The city, the temple, and the palace complexes were all means to give physical expression to power. We begin to get a fairly complete building language-architectural vocabulary-from Mesopotamia. To begin...objects created 3000 years ago in Mesopotamia were never thought of as art objects in our sense of the term. Rather they were highly functional, utilitarian objects. Another example of this is the Ashante stool-it's very beautiful, but it's purpose is to sit on!!.
One thing you'll see is that the ancient Sumerians were concerned with some of the same things that occupy our minds in 20th century America.
Types of visual art in Mesopotamia:
Interesting web sites
Tell Asmar Statuettes (A TELL is an artificial mound built of debris left from an earlier habitation)
Tell Asmar Figures (2700 BC) - These are three-dimensional statuettes made of marble. The tallest figure is about 30 inches in height. He represents the god of vegetation. The next tallest represents a mother goddess-mother goddesses were common in many ancient cultures.
They were worshipped in the hope that they would bring fertility to women and to crops. (Another connection to African culture.)
The next largest figures are priests. The smallest figures are worshippers---a definite HIERARCHY of size. This is an example of ARTISTIC ICONOGRAPHY. We learn to read picture symbols---bodies are cylindrical and scarcely differentiated by gender, with their uplifted heads and hands clasped. This is a pose of supplication-wanting or waiting for something.
MESOPOTAMIAN ARTISTIC CONVENTIONS (A convention is art created in accordance with the accepted manner, model, or tradition of a certain people or of a certain time period):
Every element of the Tell Asmar figures except the faces is reduced to the simplest form possible. This stylized method reinforces the POWER of the faces. The figures are dominated by vast eyes-the eyes would have once been inlaid with colored stone or enamel.
These are not silent statues; rather they seem to speak as they stare open-eyed offering constant supplication to their gods on behalf of their donors. The figures were STAND-INS. These figures were part of a religious RITUAL of leaving stand-ins at the temple when a person was dead. The Tell Asmar statues were STYLIZED-with large eyes and in a pose of supplication-and they represented the HIERARCHY of the society.
OBJECTS OF STATE
The Standard of Ur 2500 BC
Standard of Ur: Scenes of Peace
Standard of Ur: Scenes of War
What is a standard and why is it an object of state? STANDARD literally means flag or banner. These are scenes that could have decorated a banner. The figures on this standard commemorate all aspects of life in Sumer...one side has soldiers in battle leading prisoners to the king...the other side has a king holding a banquet while commoners bring him gifts of livestock, produce and manufactured goods.
THE STANDARD OF UR dates from 2600-2500 BC and is about 18 inches long. This is the sounding box of a musical "contrivance" and is decorated with shell and lapis lazuli. The mosaic design of inlaid stone and shell was set in bitumen.
The Standard of Ur tells us that Sumer was a land of farmers. The great majority of Sumerians were farmers...the world's oldest agricultural manual is a Sumerian document that tells how to grow barley. Oxen were draft animals; their hides were tanned into leather. Sheep provided wool for a thriving textile industry.
A wealth of trade grew out of agriculture...merchants led caravans laden with barley and textiles to Asia Minor and Iran. They returned with timber, stone, and metals. The Sumerian craftsmen worked these raw materials into tools, weapons, and jewelry...and then they exported these items. NOTE: Art mirrors the culture and in the case of the Standard of Ur, the art almost gives a narrative of what the culture was like.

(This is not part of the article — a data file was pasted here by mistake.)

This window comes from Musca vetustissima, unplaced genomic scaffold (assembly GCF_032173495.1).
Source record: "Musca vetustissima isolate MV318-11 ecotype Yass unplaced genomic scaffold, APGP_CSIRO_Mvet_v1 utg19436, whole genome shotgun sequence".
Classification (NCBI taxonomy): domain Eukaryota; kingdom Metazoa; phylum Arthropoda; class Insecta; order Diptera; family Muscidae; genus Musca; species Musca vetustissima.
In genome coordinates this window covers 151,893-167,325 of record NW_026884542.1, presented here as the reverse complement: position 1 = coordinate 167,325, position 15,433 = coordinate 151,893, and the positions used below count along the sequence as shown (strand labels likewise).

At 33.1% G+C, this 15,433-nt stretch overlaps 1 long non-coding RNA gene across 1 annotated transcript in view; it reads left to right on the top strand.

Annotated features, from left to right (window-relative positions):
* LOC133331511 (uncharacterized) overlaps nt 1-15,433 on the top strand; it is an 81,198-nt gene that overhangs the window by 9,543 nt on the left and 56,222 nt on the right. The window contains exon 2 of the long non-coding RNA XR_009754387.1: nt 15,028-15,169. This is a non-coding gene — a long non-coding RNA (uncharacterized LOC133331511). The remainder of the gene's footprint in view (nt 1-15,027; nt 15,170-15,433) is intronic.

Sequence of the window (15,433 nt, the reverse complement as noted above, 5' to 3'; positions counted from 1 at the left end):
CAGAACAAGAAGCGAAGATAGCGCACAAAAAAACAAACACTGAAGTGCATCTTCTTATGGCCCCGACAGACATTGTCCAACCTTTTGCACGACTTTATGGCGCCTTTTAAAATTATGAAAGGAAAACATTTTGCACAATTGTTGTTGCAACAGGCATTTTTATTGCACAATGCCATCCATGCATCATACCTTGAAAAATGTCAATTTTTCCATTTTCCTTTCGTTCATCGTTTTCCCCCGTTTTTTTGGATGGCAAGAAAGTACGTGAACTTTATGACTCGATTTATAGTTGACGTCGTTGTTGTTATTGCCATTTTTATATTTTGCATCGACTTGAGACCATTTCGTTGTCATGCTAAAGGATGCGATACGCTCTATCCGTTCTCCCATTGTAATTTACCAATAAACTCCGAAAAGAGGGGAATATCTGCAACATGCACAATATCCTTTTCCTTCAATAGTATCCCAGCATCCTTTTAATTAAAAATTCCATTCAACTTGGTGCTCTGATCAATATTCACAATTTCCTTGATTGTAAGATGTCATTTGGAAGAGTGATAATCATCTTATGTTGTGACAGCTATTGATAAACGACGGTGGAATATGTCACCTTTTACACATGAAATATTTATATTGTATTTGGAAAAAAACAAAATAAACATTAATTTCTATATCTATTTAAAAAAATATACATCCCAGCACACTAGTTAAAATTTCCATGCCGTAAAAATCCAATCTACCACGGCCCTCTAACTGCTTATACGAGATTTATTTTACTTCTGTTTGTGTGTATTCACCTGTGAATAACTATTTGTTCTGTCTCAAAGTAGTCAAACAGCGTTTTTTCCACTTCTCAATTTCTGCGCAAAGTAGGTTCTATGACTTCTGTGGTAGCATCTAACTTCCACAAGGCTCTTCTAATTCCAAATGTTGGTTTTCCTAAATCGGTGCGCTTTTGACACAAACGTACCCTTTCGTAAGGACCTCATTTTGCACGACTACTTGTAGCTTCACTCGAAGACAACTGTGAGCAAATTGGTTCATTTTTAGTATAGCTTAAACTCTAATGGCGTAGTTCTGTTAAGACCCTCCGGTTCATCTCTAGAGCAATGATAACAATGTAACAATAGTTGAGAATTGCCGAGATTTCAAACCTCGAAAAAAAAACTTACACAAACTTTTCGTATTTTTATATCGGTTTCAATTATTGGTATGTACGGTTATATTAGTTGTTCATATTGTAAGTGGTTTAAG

The king's court was luxurious and powerful. In order to regulate the booming business of trade and architecture, each Sumerian state developed a powerful government, run by bureaucrats and headed by a king. The king lived in luxury but he had tremendous responsibilities, too. He built temples, administered justice, and maintained the elaborate system of canals that irrigated the cropland. REMEMBER-the kings were elected at first and then the office became hereditary...the office took on such an aura of grandeur that the Sumerians claimed their monarchs were appointed by heaven.
The Sumerian Monarch's main job was to wage war. There was always conflict between neighboring city-states over land and water rights. Sumer had a specialized class of professional soldiers...and they were so good at their jobs that they helped transmit Sumerian culture into many other areas.
By looking at the Standard of Ur, you can see the conventions of Mesopotamian art
NOTE: Art mirrors the culutre and in the case of the standard of UR, the art amost gives a narrative of what the culture was like. Visit this site for more information.
We now move on to the third category: personal objects. You should probably put a question mark after this because there is so much we don't know about the use of these items.
Ram Caught in a Thicket 2800 BC
Ram Caught in a Thicket was made in 2800 BC and is roughly 18 inches long. First this ram is not really a ram. It is a golden goat. It was found in a Sumerian grave at Ur. The animal's head and legs, as well as the flowering tree, were made of wood overlaid with gold. His coat is of shell, his horns and eyes are of lapis lazuli. The ram is much different from the Standard of Ur or the Figures of tell Asmar. There is lots of energy and power in the bearded face, bright eyes, curling horns, and springing flowers. The ram may represent the god TAMMUZ-the male principle in nature. This figure is stylized in some respects, but the overall effect is one of life and energy.
REVIEW - What does the art of Sumer tell us?
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